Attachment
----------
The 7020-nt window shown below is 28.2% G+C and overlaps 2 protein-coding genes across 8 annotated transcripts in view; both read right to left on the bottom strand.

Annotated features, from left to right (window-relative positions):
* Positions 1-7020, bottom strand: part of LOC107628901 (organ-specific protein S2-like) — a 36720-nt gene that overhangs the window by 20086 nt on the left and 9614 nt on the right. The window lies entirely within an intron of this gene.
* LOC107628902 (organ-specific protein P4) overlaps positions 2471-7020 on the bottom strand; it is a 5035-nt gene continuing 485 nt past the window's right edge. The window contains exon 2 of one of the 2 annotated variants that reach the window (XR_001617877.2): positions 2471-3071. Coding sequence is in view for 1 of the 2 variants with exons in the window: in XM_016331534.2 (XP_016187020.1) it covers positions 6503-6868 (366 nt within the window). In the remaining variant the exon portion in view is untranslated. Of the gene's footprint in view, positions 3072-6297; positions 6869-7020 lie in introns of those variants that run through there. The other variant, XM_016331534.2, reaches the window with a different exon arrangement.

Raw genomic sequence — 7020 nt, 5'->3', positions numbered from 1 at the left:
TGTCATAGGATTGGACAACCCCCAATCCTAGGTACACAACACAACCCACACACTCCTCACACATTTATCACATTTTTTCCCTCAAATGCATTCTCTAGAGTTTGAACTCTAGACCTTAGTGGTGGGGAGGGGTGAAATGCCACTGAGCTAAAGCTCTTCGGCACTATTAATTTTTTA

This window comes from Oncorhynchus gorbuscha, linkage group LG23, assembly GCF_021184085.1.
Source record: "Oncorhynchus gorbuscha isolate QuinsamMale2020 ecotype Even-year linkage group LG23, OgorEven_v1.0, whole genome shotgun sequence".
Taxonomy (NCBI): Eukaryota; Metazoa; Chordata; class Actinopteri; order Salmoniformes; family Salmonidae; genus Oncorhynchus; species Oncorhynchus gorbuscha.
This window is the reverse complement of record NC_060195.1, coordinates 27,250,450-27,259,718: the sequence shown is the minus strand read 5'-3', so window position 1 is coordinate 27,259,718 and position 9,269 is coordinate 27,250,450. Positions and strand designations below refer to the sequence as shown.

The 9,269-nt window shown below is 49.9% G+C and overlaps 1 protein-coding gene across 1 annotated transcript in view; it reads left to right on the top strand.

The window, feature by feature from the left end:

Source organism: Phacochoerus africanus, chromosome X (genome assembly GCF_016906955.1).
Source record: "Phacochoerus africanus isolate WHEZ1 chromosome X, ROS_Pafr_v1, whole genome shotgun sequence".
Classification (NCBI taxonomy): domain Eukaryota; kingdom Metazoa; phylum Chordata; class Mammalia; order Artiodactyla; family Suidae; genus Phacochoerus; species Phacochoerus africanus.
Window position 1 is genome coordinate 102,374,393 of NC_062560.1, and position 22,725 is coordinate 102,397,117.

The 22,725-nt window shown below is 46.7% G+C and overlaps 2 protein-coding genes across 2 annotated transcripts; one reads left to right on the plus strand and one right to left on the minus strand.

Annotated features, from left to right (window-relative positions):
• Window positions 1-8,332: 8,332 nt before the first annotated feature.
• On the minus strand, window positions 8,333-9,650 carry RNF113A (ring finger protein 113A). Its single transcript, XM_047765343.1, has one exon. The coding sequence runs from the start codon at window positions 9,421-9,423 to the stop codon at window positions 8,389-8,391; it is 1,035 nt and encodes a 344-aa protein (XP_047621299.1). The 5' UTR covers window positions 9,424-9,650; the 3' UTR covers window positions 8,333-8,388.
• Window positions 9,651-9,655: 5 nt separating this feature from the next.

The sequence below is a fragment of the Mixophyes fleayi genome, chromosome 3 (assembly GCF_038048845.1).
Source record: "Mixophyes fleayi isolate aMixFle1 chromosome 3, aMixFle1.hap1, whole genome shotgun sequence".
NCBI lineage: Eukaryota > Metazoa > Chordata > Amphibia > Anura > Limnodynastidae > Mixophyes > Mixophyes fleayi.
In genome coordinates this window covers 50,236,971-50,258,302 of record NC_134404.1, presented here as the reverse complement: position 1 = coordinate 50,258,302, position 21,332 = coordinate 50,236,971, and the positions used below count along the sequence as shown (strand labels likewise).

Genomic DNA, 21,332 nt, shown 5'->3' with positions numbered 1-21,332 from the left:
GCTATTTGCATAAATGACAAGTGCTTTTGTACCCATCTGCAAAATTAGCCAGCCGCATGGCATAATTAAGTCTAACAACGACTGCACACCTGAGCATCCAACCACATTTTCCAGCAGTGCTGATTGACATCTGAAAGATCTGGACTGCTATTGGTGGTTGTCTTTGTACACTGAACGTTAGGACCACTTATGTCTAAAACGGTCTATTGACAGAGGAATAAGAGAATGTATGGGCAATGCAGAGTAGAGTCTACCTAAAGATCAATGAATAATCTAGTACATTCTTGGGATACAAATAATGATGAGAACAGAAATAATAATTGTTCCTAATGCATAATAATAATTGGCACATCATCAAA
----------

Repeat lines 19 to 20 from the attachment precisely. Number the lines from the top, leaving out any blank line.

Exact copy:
• Window positions 1-8,332: 8,332 nt before the first annotated feature.
• On the minus strand, window positions 8,333-9,650 carry RNF113A (ring finger protein 113A). Its single transcript, XM_047765343.1, has one exon. The coding sequence runs from the start codon at window positions 9,421-9,423 to the stop codon at window positions 8,389-8,391; it is 1,035 nt and encodes a 344-aa protein (XP_047621299.1). The 5' UTR covers window positions 9,424-9,650; the 3' UTR covers window positions 8,333-8,388.